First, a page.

The goal of this project is to determine whether the mTOT insulin sensitizer, MSDC-0160, can both prevent (when given at the same time) or reverse (when given later) the L-DOPA-induced dyskinesia in a pre-clinical model. This is a novel insulin sensitizer that is also in development for the treatment of type 2 diabetes and Alzheimer’s disease.
MSDC-0160 belongs to a recently discovered class of insulin sensitizers that signal through modification of a unique mitochondrial target, leading to reduced activation of the nutrient sensor mTOR. There is substantial evidence that mTOR is over-activated in the striatum during L-DOPA-generated dyskinesia, and that this over-activation plays a causative role. Therefore, MSDC-0160 could potentially be anti-dyskinetic and facilitate treatment with L-DOPA-related medications.
MSDC-0160 will be tested in dyskinesia pre-clinical models (6-hydroxydopamine lesions of the median forebrain bundle combined with L-DOPA administration). To evaluate the effects of MSDC-0160 on abnormal involuntary movements, phosphorylated S6, a downstream target of mTOR, will be measured to assess its activity. We will also measure the potential for neuronal protection with MSDC-0160 treatment, i.e., by preserving tyrosine hydroxylase containing cells.
Relevance to Diagnosis/Treatment of Parkinson’s Disease:
We anticipate that treatment with MSDC-0160 treatment will both prevent and reverse the negative motor effects of L-DOPA treatment in this pre-clinical model and that the effects of the drug treatment will correlate with its ability to prevent the over-activation of the nutrient sensor mTOR.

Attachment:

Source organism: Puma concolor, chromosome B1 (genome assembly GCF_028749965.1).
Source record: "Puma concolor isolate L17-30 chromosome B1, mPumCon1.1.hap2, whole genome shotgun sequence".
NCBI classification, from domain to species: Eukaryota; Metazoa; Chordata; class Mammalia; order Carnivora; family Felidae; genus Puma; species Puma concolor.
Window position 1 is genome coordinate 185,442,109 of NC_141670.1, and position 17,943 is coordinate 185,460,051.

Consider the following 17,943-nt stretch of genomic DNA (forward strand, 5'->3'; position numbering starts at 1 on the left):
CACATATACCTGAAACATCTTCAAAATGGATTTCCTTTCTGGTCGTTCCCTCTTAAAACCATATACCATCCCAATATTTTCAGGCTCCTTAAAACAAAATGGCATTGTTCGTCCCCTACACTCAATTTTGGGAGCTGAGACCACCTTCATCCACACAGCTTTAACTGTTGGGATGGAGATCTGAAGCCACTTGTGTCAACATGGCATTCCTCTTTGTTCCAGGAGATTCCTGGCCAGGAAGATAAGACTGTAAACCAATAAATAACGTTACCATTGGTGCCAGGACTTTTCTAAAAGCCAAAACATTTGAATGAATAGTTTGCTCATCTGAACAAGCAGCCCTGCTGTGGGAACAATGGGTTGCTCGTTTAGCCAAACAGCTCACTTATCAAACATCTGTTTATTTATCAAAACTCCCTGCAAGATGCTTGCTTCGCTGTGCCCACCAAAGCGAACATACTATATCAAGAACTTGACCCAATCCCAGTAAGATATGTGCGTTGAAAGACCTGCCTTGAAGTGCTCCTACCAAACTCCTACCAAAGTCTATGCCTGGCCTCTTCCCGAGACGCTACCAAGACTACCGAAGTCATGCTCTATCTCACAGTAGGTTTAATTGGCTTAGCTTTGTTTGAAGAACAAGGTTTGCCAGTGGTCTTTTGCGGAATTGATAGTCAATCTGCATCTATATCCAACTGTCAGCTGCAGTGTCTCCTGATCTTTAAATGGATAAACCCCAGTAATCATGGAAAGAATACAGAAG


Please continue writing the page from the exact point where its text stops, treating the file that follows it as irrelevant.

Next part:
Positive results in dyskinesia trials would propel the compound into clinical development for PD. If successfully developed for this use, MSDC-0160 would allow more optimal use of L-DOPA-related treatments. Such a treatment would produce an immediate improvement in treatment options for PD patients and may, in the long run, also have the potential to improve disease outcomes.
A new class of insulin sensitizers, mTOT modulators, is in development for the treatment of diabetes and Alzheimer’s disease. The mechanism of action of these compounds includes a direct effect on mitochondrial metabolism resulting in modulation of a key molecular sensor called mTOR. Since it is known that the dyskinesia caused by levodopa occurs with over-activation of mTOR in the brain and that direct inhibition of the nutrient sensor with toxic compounds can attenuate levodopa-induced dyskinesia, we asked whether the mTOT modulator, MSDC-0160, could impact levodopa-induced dyskinesia in a pre-clinical model. Oral treatment with doses of MSDC-0160 that are effective in clinical trials in diabetic patients and patients with Alzheimer’s disease also decreased levodopa-induced dyskinesia (LID) in the pre-clinical models whether it was given before or after dyskinesia was established. Some models showed a complete reversal of the symptoms that was dependent on the presence of the drug. These results are now being used to design a clinical trial to test the potential of MSDC-0160 to significantly decrease levodopa-induced dyskinesia in patients with Parkinson’s disease.